Unless you are in a close personal relationship with someone, I think it's not in their best interests to tell them they may suffer from a mental illness, whether they do or not. First, you do not know. Second, they will most likely be defensive if not offended as well.
My reaction would be to be kind and gentle with the person, avoid overt confrontation ("That's not possible… ") and let people close to them tell them they need professional help.
*Laptop cameras have been hacked, and worse.
**I know people who believe Pizzagate was real. Te truth doesn't matter if you like conspiracy theories.
American Psychiatric Association. (2013). Diagnostics and Statistics Manual of Mental Disorders (DSM-5) Washington. DC: American Psychiatric Publishing.
Treating Paranoid Personality Disorder and Co-Occurring Substance Use Disorders
Many people with paranoid personality disorder receive treatment for the first time when they undergo addiction treatment. Clinicians may notice that they are guarded in group treatment and frequently express suspicion of others. This can lead to an individual’s first paranoid personality disorder diagnosis.
Outcomes are better for people with paranoid personality disorder and co-occurring substance use disorders when treatment focuses on factual information and rational insight. Cognitive behavioral therapy methods that emphasize learning how to avoid triggers, control cravings and challenge paranoid thoughts are more likely to resonate with people who have PPD.
It’s important for people with paranoid personality disorder and co-occurring disorders to receive integrated treatment that targets symptoms of both disorders. This means they ideally will be able to participate in coordinated individual, group and complementary therapy.
The Recovery Village operates rehab facilities across the United States that provide integrated treatment to people with co-occurring disorders. If you are concerned that you or a loved one is struggling with addiction and paranoid personality disorder, contact a representative from The Recovery Village for help locating a facility that can meet your treatment needs.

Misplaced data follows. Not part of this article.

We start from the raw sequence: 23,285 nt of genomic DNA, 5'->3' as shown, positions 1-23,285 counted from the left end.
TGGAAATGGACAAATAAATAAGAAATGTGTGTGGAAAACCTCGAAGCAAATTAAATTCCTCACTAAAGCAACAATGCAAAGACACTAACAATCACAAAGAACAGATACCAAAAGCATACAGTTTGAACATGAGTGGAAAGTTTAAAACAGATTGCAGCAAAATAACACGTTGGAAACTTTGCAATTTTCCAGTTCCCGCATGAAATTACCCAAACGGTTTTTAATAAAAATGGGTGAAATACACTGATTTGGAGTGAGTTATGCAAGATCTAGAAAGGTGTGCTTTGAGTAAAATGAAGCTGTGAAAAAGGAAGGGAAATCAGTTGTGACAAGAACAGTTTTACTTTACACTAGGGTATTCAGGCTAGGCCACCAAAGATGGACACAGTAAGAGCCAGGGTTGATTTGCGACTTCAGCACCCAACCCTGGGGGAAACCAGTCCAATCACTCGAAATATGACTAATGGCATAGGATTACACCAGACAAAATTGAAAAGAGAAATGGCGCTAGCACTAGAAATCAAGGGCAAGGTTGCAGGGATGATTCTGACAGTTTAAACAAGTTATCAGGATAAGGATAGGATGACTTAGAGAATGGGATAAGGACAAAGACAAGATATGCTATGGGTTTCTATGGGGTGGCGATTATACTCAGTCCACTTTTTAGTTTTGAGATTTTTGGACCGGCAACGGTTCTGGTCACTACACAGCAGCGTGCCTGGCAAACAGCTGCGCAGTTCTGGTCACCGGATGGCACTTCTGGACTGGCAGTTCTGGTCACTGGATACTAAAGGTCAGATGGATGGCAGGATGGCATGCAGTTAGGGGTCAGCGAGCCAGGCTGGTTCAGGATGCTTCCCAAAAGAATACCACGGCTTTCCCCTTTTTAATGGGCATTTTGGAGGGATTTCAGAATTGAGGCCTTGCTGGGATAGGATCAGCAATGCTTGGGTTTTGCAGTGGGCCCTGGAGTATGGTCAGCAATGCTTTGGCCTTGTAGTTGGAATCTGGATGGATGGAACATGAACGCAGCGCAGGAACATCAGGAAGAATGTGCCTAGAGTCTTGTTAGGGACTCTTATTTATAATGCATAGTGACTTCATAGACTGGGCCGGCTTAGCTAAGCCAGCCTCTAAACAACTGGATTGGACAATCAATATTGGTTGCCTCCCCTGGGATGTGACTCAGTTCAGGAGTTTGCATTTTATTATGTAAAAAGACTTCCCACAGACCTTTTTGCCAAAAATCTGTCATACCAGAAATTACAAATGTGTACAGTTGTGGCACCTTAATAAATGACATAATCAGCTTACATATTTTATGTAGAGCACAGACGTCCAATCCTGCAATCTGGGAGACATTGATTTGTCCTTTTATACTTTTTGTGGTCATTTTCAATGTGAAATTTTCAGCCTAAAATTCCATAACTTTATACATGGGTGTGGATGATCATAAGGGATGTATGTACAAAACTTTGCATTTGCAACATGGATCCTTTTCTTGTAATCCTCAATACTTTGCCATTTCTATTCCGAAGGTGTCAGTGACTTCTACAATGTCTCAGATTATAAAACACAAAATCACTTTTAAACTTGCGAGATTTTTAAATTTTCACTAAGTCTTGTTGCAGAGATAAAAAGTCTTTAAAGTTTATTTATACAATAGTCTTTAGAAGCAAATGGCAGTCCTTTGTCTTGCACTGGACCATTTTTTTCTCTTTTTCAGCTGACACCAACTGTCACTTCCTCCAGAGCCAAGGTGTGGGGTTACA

Medical Disclaimer: The Recovery Village aims to improve the quality of life for people struggling with a substance use or mental health disorder with fact-based content about the nature of behavioral health conditions, treatment options and their related outcomes. We publish material that is researched, cited, edited and reviewed by licensed medical professionals. The information we provide is not intended to be a substitute for professional medical advice, diagnosis or treatment. It should not be used in place of the advice of your physician or other qualified healthcare provider.
Seeking addiction treatment can feel overwhelming. We know the struggle, which is why we're uniquely qualified to help.
Your call is confidential, and there's no pressure to commit to treatment until you're ready. As a voluntary facility, we're here to help you heal -- on your terms. Our sole focus is getting you back to the healthy, sober life you deserve, and we are ready and waiting to answer your questions or concerns 24/7.
Short People Got … Lots of Reasons to Legitimately Feel Paranoid
A virtual-reality study sheds light on the way non-tall people perceive the world.
Your physical height can affect your emotional state of mind, according to a new study.
We already know that language bestows positive value on people of tall stature: We look up to them rather than down. And various studies have found correlations between being taller and earning more.
Now virtual reality is adding to the understanding of the short state of mind. A study conducted at Oxford University and published in December 2013 used avatars to let participants go through the virtual experience of riding a subway at their normal height and then at that height reduced by ten inches.
For the study, 60 women—none with a history of mental illness, but all of whom had recently reported mistrustful thoughts—donned headsets and viewed monitors as they participated in two 3-D virtual-reality trips on the London subway system. They were able to move and interact with other virtual passengers, exchanging glances or looking away from others, for instance.
The virtual train trips journeyed between subway stations, took about six minutes each, and were programmed and animated identically except for one thing: In one ride, the avatar representing the participant was reduced in height by 25 centimeters—a little less than ten inches. That's "approximately the height of a head" in the words of Oxford clinical psychologist and lead researcher Daniel Freeman.